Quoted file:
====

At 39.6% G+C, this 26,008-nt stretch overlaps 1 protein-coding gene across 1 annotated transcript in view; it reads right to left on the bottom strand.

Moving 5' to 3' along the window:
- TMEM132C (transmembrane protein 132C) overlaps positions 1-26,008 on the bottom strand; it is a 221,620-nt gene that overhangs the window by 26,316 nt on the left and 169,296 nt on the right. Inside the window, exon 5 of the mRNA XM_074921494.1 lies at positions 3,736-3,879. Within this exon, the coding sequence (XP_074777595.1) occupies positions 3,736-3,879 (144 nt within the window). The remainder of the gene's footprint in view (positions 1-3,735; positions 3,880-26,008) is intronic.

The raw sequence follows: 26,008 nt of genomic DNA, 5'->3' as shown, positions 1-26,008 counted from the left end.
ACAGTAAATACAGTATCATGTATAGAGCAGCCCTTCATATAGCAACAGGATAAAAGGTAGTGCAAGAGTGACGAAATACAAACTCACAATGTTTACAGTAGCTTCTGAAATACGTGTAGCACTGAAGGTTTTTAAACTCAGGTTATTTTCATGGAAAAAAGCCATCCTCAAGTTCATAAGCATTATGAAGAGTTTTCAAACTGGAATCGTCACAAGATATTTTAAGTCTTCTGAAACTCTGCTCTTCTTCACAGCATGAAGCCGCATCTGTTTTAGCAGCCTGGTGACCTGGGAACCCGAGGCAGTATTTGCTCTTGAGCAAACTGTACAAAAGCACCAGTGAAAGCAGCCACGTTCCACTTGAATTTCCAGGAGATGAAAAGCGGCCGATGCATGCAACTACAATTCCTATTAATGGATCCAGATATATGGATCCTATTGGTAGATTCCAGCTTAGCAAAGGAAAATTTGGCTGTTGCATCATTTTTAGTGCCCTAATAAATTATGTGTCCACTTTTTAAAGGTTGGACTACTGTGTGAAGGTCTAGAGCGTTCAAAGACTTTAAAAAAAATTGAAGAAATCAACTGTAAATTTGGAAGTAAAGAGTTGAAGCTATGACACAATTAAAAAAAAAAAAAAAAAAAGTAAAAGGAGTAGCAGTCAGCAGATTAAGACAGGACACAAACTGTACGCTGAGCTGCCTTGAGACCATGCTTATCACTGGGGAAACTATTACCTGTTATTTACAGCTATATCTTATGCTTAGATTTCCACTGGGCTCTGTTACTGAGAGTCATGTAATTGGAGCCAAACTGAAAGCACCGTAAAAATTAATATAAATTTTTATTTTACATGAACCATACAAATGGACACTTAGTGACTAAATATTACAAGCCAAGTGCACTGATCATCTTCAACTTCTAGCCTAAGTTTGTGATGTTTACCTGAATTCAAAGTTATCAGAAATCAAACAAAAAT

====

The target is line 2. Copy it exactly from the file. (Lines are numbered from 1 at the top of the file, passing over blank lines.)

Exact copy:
Moving 5' to 3' along the window: